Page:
Who would have known a recent visit to Alexandria Park in Hastings and a guided tree walk would inspire this work in progress. The Park happens to have a very diverse and nationally significant tree collection planted by Robert Manock in 1882, and subsequent others.
Much of what was conveyed was fascinating but left my memory swiftly. What struck a chord was information about the nature of the Eucalyptus tree: apparently they happen to be self-sacrificing so that their native youngsters can grow in well fertilised soil. In essence, they make themselves as flammable as possible so that when they inevitably burn, in the wild fires of their typical homelands, they burn bright and leave lots of fertilising ash.
This in turn allows and nourishes the younger generations (not yet born) to flourish.
It reminded me once more of the ambiguity of life forces, and the significance of that which is greater than perhaps our own insistence and sense of volition. Something the sea often teaches me and touches in me: the understanding that we are both significantly connected yet open and vulnerable, we are in movement, incongruent and impermanent. Yet far from inconsequential. We all have the potential to be far-reaching and changed in every encounter, even if we don’t see, feel or act on it. In fact, understanding our potential and capacity to act, even in the face of great limitations, could be the very thing that liberates and transforms suffering.
Understanding and identifying the vitality of often ambiguous intensities and affects within existence, when encountering both our freedom and limitations, may support us to act. Perhaps there is great importance in feeling into and investigating our suffering, anxiety and despair. To sometimes move beyond self preservation and safety into discomfort and uncertainty. To perhaps question the idea the self is an identity, an image or an object that needs to be fixed or made safe and certain and move into courage, generosity and open curiosity, with less need for any exchange. Perhaps, when we can face it, to surrender to life’s limitations, crises and drawbacks and let them move us. Transformation is perhaps in the very falling.
Returning, again and again, to the writings of Frederick Nietzsche and Soren Kierkegaard (the latter discussed in more depth in later blogs), and those subsequent great minds who have tackled their ideas, we find discussions and real experiences that highlight commitment to facing and investigating the passions, the intense (affects) forces within experience, and their commitment to act without the need for eminence and self preservation. Nietzsche said,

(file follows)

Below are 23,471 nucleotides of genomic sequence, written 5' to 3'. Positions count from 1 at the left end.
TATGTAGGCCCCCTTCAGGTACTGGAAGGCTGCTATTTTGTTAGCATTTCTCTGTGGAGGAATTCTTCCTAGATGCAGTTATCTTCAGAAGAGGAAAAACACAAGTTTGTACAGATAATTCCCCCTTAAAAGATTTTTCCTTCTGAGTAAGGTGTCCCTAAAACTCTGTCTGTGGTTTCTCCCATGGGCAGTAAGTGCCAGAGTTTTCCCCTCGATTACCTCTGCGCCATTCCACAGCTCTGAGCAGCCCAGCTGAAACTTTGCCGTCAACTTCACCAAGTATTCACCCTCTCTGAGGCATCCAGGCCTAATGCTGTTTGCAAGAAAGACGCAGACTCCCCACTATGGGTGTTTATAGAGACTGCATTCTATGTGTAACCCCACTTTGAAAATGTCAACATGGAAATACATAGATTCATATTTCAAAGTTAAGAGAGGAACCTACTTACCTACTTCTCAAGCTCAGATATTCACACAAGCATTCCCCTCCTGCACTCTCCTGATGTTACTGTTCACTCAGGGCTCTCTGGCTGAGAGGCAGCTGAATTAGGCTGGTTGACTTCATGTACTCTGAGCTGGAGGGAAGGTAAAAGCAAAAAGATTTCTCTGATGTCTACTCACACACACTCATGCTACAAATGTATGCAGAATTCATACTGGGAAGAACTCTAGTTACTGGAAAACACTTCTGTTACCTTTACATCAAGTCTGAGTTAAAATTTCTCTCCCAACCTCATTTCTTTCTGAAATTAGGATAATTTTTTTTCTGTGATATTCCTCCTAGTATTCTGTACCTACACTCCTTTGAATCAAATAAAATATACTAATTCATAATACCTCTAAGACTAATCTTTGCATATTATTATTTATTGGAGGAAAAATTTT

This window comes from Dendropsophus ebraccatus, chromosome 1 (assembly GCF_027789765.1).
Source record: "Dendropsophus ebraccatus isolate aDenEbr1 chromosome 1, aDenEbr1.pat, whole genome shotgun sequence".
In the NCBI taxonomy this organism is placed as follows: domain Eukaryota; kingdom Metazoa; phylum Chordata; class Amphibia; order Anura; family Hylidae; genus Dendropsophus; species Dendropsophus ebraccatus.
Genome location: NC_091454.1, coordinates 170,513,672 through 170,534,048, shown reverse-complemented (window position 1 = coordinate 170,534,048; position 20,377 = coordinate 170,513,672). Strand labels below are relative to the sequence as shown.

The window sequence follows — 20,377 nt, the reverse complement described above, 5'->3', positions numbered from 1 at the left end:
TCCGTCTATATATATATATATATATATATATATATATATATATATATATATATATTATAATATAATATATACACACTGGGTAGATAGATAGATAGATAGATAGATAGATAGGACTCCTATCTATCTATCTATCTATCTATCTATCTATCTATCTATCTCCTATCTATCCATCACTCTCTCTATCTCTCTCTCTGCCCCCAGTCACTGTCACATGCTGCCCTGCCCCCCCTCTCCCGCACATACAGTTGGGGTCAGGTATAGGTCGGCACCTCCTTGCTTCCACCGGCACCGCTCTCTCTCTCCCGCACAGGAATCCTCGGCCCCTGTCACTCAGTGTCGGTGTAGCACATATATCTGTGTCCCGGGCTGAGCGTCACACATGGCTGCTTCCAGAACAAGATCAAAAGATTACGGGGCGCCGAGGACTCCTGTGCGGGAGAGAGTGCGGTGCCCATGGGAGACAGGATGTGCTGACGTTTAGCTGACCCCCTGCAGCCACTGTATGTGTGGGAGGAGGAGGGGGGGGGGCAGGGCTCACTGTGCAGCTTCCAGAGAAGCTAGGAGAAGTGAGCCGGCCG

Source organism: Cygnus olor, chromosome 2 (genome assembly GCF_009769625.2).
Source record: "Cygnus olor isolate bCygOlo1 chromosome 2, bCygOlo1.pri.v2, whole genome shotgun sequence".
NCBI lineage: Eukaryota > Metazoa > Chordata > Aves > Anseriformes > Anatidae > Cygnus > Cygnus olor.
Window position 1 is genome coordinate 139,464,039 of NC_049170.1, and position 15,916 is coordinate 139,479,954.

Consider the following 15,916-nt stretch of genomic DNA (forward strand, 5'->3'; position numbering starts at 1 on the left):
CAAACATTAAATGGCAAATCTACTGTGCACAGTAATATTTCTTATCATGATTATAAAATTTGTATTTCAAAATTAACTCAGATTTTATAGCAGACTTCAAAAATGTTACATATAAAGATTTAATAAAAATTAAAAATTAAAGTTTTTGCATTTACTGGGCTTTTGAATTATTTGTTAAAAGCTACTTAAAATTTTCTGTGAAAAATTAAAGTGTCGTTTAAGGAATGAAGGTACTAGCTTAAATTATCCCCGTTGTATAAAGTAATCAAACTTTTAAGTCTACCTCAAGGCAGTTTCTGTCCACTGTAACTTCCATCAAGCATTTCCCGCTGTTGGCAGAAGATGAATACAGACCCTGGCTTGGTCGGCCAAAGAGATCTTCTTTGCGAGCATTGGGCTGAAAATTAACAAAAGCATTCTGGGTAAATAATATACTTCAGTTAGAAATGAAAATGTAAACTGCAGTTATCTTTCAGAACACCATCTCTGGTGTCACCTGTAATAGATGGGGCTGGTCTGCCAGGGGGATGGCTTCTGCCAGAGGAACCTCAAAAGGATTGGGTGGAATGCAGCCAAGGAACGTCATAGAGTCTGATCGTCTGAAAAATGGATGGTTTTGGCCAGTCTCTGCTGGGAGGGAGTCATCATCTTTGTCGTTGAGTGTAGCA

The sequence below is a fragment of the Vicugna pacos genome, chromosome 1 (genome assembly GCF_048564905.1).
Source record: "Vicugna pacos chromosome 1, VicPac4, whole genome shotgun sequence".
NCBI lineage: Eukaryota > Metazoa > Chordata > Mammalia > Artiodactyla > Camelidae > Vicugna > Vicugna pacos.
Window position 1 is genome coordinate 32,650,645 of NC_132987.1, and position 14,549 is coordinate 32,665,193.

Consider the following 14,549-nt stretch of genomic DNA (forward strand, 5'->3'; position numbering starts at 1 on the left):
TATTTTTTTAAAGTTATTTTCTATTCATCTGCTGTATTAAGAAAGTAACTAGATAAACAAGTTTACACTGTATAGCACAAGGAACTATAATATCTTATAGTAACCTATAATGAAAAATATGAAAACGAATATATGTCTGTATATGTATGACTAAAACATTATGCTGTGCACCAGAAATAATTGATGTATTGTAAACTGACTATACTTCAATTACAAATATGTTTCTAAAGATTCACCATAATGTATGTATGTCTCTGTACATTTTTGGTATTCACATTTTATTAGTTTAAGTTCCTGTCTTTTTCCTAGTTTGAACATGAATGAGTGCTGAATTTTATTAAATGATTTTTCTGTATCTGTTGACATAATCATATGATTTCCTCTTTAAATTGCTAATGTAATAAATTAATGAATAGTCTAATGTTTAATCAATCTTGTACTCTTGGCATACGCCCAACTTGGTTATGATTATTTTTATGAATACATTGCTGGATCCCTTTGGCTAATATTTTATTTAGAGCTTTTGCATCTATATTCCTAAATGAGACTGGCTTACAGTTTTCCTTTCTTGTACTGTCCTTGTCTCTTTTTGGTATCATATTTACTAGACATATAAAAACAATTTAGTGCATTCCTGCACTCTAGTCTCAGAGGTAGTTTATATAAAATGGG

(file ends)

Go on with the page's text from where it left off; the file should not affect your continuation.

“Physiologists should think before postulating the drive of self-preservation as the cardinal drive in an organic being. A living thing seeks above all to vent its strength – life as such is will to power; self preservation is only one of the indirect and most frequent consequences of it”. (Nietzsche, F. 1886/1978, Beyond Good and Evil. p. 26)
Within the quote we find Nietzsche referring to ‘strength – life as such is will to power’. The interpretation here is not that strength is the opposite of weakness but strength as potential, potency, vitality, a force/forces of energy.
Nietzsche inspires us to look again, across a multiplicity of forces. To widen our stance and help us see there is so much more to the forces of life than self preservation. More will be discussed in part two.
Susanna Petitpierre, BACP Registered, is an experienced psychotherapeutic counsellor, providing long and short term counselling. Her approach is primarily grounded in existential therapy and she works with individuals. Susanna is available at our Brighton and Hove Practice.
Further reading by Susanna Petitpierre –